- “I’ve experienced the fear of being poor, the exhilaration of working hard to build a career.” “Dad was very hard-working – he had a partnership in a furniture store, worked very hard, worked long hours. And I learned from seeing that.” “My parents never talked about showing up. They just did it.” “There wasn’t a lot of structure to my growing up. I had an awful lot of discretion about where I went, what I did, who I did it with.” The way children are organized today by parents is quite different than what Bill experienced. One thing this upbringing did was force him to learn from mistakes since he had lots of chances to make them. I can’t help think that this experience is a significant part of why Bill has such sound judgment. Bill was on the board of directors of Costco with Charlie Munger who is an advocate of learning from mistakes. Charlie said once: “We look like people who have found a trick. It’s not brilliance. It’s just avoiding stupidity.” Bill contributed to my personal development in many ways not the least of which was the idea of sound judgment. “Ready, aim fire” not “Ready, fire, aim.”
- “Hard work, getting along, honoring a confidence and speaking out.” These are the attributes I saw in him as a business leader and community volunteer. He polished each attribute that he learned as a boy scout under scoutmaster Dorm Brahman. He did not forget those lessons. I remember once seeing him tie a fancy knot on a speedboat at his home on Hood Canal (you can take a boy out of scouting, but not take scouting out of the boy).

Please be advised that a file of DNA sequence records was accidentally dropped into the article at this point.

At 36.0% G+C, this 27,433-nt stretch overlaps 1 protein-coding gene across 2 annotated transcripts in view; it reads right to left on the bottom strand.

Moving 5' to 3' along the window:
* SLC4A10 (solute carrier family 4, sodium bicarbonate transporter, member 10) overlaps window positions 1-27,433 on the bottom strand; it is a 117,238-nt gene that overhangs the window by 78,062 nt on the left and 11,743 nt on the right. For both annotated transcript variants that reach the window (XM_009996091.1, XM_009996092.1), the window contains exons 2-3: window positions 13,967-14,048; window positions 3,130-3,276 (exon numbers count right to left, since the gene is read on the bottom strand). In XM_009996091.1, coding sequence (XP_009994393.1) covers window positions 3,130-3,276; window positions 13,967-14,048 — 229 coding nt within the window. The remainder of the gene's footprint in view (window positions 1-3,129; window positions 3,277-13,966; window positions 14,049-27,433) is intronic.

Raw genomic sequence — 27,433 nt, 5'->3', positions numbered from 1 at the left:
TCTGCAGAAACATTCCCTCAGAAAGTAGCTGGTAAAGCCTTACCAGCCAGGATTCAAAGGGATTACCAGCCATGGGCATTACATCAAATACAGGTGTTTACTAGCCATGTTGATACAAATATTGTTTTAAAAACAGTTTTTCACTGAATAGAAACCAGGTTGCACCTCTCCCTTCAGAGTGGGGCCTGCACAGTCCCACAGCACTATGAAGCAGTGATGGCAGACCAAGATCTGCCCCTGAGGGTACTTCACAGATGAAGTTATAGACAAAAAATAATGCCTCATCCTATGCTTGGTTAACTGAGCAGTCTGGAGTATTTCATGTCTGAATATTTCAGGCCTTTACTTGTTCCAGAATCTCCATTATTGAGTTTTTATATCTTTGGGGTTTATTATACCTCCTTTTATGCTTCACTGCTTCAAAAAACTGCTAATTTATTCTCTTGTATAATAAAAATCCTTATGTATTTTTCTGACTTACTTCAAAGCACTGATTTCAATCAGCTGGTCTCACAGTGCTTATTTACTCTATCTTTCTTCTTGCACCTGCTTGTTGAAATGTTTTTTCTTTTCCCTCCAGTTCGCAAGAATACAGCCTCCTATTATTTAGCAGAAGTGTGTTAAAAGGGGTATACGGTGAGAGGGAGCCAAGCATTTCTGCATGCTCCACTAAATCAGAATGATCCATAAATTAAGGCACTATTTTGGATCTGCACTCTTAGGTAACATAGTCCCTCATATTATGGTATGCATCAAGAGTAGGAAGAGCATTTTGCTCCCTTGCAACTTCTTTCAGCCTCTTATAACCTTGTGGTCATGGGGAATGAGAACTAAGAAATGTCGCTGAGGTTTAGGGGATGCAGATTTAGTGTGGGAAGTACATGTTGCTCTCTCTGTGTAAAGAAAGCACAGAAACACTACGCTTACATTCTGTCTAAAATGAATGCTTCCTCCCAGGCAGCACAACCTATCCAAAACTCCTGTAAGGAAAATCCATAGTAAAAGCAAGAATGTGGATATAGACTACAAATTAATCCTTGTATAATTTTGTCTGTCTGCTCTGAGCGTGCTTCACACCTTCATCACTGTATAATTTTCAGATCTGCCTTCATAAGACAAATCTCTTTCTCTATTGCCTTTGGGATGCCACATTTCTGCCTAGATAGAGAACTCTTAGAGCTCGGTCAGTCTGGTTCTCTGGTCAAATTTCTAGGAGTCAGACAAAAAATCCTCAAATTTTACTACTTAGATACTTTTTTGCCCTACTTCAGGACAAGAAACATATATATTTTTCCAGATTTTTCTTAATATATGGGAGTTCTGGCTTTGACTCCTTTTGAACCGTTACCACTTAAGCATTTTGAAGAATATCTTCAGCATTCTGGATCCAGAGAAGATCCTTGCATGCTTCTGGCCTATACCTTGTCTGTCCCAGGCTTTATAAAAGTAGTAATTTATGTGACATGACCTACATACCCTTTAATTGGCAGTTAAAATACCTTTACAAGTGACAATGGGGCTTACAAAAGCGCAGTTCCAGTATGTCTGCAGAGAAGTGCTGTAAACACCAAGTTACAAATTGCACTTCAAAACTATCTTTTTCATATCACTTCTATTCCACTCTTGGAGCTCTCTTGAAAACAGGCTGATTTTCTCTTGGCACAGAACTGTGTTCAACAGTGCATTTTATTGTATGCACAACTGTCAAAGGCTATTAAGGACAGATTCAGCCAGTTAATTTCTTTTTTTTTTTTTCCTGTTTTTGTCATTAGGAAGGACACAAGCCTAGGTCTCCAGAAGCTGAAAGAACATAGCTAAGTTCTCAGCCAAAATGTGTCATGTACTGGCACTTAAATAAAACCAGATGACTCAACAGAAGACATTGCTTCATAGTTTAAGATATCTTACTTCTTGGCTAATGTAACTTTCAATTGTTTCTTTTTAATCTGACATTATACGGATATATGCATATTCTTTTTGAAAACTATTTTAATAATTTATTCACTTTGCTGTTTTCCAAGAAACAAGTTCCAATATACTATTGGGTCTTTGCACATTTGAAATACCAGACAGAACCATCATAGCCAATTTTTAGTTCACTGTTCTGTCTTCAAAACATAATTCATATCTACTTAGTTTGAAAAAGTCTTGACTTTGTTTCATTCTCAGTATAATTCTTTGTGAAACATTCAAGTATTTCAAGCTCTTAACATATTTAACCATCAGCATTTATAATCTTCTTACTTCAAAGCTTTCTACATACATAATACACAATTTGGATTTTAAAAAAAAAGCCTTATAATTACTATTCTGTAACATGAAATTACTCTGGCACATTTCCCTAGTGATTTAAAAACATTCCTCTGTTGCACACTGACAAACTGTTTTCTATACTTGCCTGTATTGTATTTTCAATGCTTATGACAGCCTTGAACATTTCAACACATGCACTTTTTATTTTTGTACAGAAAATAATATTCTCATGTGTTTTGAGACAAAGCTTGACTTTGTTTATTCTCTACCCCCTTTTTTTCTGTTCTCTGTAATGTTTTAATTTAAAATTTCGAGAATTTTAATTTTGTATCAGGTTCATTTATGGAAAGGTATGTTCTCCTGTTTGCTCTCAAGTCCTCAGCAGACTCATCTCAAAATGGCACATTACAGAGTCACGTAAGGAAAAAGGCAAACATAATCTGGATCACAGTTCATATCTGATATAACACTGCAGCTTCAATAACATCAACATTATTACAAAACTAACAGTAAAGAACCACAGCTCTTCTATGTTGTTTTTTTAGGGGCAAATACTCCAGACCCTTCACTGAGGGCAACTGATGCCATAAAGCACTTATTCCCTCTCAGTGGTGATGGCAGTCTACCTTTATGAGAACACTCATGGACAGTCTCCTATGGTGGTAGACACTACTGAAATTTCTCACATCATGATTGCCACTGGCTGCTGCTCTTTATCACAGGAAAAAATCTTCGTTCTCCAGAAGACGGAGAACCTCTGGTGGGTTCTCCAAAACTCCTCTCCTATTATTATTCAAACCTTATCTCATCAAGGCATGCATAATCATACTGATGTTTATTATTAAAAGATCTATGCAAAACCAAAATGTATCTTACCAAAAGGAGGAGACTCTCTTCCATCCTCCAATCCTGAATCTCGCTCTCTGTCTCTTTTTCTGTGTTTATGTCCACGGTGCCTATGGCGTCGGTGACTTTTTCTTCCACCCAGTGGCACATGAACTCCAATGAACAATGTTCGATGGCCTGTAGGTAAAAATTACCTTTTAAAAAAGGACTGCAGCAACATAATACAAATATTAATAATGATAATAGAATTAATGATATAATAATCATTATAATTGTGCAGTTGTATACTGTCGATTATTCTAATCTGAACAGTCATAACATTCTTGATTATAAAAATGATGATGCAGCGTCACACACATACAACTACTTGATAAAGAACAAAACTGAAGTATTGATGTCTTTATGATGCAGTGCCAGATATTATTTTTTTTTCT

- “You should never demean your child. When you think about the centrality of that, in terms of the relationship with an offspring, you’re off to a really good start.” The centrality of his family in everything Bill does is an inspiration. The way the family operates as a team is also marvelous to watch.
- “For all the rewards of private life, my life would have been much the poorer if I had not experienced those moments when I felt like I belonged to something larger.” There is arguably no organization where he has had more impact that the University of Washington. And the reverse is also true. There is a biographical article about Bill entitled: “Mighty are those that wear the purple and the gold.” He is mighty indeed. Go Huskies!
Biography: Bill Gates Sr. earned his bachelor’s and law degrees from the University of Washington, following three years of military service. A founding partner at Shilder, McBroom, Gates and Baldwin, Gates has served as president of both the Seattle/King County Bar Association and the Washington State Bar Association. He has served as trustee, officer, and volunteer for more than two dozen Northwest organizations, including the Greater Seattle Chamber of Commerce and King County United Way. In 1995, he founded the Technology Alliance, a cooperative regional effort to expand technology-based employment in Washington. Gates also has been a strong advocate for education for many years, chairing the Seattle Public School Levy Campaign in 1971 and serving as a member of the University of Washington’s Board of Regents from 1997-2012.
Mighty are those that Wear the Purple and the Gold http://www.washington.edu/alumni/columns-magazine/june-2013/features/gates/